The business ethics of publicly held corporations are typically subject to heightened scrutiny by regulators and the public. But, as the painful, protracted legal battle of McGrath v. MICO made clear, even private companies are increasingly being held more accountable for their actions.
The McGrath v. MICO case involved Dan, Brent, and Larry McGrath, three brothers who co-owned and ran MICO, a closely-held company that manufactures and sells hydraulic braking components. The brothers took control of MICO as shareholders and board members after their father died in 2004.
Trouble among the brothers began almost immediately, and Dan realized he was being pushed out of the family business.
After trying to resolve the on-going disputes with his brothers, Dan filed a lawsuit against them, the company, and a MICO employee, in 2006.
Dan McGrath’s attorneys at Stinson Leonard Street, led by partners Doug Peterson and Dan Oberdorfer, successfully litigated the complex case in three phases over five years.
In a series of judgments, a judge and jury in Nicollet County awarded Dan McGrath nearly $22 million.
The judgments included punitive damages of almost $5 million total against MICO, and brothers Brent and Larry McGrath. It is one of the largest judgments in Minnesota involving a family business shareholder dispute and punitive damages.
The judgments were upheld by the Minnesota Court of Appeals in late 2012, and the Minnesota Supreme Court declined to review the case in February, 2013.
Peterson and Oberdorfer point out that the entire trial team, including attorneys Wade Davis, Andrew Davis and Jenni Ives and staff members Julie O’Reilly and Mary Ann Wessel, were instrumental in putting together the building blocks for trial and successfully fighting the appeal.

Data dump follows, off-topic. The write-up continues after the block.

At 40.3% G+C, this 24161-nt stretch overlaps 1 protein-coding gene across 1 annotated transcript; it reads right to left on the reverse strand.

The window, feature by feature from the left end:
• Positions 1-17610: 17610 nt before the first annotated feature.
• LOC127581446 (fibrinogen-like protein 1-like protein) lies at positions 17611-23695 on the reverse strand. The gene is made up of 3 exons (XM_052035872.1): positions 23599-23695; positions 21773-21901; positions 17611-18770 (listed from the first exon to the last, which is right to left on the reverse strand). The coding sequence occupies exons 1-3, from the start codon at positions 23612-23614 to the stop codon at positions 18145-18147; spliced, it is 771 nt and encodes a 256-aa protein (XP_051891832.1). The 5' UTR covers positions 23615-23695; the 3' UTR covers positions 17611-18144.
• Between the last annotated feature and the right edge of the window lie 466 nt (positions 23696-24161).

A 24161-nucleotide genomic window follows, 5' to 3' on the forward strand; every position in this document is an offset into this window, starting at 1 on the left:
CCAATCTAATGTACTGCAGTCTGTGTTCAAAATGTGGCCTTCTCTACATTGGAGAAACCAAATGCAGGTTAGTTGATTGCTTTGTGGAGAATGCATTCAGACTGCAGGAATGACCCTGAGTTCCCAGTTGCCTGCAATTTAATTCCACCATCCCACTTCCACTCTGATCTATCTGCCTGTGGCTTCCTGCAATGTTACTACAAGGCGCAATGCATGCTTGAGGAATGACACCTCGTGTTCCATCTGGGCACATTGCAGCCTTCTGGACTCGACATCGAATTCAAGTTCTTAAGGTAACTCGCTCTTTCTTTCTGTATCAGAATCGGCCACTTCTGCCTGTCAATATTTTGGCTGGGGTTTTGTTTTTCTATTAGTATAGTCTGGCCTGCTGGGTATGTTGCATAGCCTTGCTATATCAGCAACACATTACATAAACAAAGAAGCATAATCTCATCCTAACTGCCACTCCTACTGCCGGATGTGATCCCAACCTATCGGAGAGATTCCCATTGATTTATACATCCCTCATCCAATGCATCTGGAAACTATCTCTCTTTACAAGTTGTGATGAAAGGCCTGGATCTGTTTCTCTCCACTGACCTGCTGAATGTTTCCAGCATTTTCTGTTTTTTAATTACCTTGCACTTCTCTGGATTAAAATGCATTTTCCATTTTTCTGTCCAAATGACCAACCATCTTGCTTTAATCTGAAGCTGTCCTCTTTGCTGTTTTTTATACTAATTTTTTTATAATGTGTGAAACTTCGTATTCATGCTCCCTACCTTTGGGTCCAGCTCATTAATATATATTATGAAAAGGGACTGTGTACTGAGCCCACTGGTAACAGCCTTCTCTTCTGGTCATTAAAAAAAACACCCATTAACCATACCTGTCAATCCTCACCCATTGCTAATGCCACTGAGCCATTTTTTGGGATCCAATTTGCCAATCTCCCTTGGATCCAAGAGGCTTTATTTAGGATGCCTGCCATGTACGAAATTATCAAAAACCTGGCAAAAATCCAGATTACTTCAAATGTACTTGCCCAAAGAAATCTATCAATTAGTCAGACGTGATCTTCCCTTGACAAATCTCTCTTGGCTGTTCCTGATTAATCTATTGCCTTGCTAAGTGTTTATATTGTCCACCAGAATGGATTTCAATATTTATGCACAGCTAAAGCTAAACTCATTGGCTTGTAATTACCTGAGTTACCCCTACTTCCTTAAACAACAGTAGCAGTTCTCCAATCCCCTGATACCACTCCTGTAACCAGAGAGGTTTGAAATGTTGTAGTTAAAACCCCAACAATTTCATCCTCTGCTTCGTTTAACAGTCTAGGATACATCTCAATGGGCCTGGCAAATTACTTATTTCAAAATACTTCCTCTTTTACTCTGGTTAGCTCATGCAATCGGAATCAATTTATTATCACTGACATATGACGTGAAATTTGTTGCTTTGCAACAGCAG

The team’s strategy was to present Dan McGrath as a whistleblower, making him eligible for damages under the state’s anti-retaliation statute.
“There are broader themes like corporate responsibility that played out throughout the litigation and trial,” said Oberdorfer. “More was at stake than simple personality differences or disagreements among the family members.”
Indeed, the District Court found that Brent McGrath acted fraudulently, and Larry McGrath was complicit in the fraud, in connection with improper attempts to revise the corporation’s bylaws, operate what Brent admitted was a “suspect” board, and exclude Dan from key meetings.
Peterson, a former federal prosecutor, says the outcome of the MICO lawsuit reveals a public sentiment that is “increasingly fed up with what they perceive to be questionable business practices.”
“The way the outstate jury responded to [the MICO case] reflects a broader trend of courts and juries holding privately held, Main Street businesses more accountable to their public responsibilities,” said Peterson.
Oberdorfer and Peterson add that the MICO case is also a good reminder that businesses can head off this kind of litigation with experienced business law advice. They point to the importance of good succession plans, well-drafted buy-sell agreements, and a working corporate governance structure.
“All of those legal tools can be effective if put in place early on,” said Peterson.